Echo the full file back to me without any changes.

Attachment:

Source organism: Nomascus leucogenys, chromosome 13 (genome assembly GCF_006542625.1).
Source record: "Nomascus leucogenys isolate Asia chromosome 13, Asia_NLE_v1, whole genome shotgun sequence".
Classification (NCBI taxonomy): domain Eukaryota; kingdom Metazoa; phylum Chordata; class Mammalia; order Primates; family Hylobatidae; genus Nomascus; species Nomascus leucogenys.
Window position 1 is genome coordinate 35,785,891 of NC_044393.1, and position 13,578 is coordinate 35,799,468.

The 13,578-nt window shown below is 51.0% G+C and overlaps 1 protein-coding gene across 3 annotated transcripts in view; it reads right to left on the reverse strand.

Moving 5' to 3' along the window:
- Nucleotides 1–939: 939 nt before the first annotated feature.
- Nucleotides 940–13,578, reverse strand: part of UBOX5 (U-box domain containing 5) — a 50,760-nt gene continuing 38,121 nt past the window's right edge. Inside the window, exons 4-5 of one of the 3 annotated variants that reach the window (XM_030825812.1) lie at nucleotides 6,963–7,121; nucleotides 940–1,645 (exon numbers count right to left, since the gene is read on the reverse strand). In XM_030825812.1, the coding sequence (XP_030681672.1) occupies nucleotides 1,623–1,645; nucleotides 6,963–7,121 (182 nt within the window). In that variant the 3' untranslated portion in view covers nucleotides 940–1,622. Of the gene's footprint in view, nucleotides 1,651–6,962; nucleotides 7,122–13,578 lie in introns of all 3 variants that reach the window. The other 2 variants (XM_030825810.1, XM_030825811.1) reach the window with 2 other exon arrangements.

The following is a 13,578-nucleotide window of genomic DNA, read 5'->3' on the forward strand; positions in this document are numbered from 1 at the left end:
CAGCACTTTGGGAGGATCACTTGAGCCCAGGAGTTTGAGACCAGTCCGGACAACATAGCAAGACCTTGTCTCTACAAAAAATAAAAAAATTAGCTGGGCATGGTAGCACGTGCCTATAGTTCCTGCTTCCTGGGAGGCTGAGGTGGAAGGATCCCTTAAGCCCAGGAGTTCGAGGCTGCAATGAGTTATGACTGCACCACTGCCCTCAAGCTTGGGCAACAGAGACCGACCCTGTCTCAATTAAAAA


Source organism: Nomascus leucogenys, chromosome 13 (genome assembly GCF_006542625.1).
Source record: "Nomascus leucogenys isolate Asia chromosome 13, Asia_NLE_v1, whole genome shotgun sequence".
Classification (NCBI taxonomy): domain Eukaryota; kingdom Metazoa; phylum Chordata; class Mammalia; order Primates; family Hylobatidae; genus Nomascus; species Nomascus leucogenys.
Window position 1 is genome coordinate 35,785,891 of NC_044393.1, and position 13,578 is coordinate 35,799,468.

The 13,578-nt window shown below is 51.0% G+C and overlaps 1 protein-coding gene across 3 annotated transcripts in view; it reads right to left on the reverse strand.

Moving 5' to 3' along the window:
- Nucleotides 1–939: 939 nt before the first annotated feature.
- Nucleotides 940–13,578, reverse strand: part of UBOX5 (U-box domain containing 5) — a 50,760-nt gene continuing 38,121 nt past the window's right edge. Inside the window, exons 4-5 of one of the 3 annotated variants that reach the window (XM_030825812.1) lie at nucleotides 6,963–7,121; nucleotides 940–1,645 (exon numbers count right to left, since the gene is read on the reverse strand). In XM_030825812.1, the coding sequence (XP_030681672.1) occupies nucleotides 1,623–1,645; nucleotides 6,963–7,121 (182 nt within the window). In that variant the 3' untranslated portion in view covers nucleotides 940–1,622. Of the gene's footprint in view, nucleotides 1,651–6,962; nucleotides 7,122–13,578 lie in introns of all 3 variants that reach the window. The other 2 variants (XM_030825810.1, XM_030825811.1) reach the window with 2 other exon arrangements.

The following is a 13,578-nucleotide window of genomic DNA, read 5'->3' on the forward strand; positions in this document are numbered from 1 at the left end:
CAGCACTTTGGGAGGATCACTTGAGCCCAGGAGTTTGAGACCAGTCCGGACAACATAGCAAGACCTTGTCTCTACAAAAAATAAAAAAATTAGCTGGGCATGGTAGCACGTGCCTATAGTTCCTGCTTCCTGGGAGGCTGAGGTGGAAGGATCCCTTAAGCCCAGGAGTTCGAGGCTGCAATGAGTTATGACTGCACCACTGCCCTCAAGCTTGGGCAACAGAGACCGACCCTGTCTCAATTAAAAA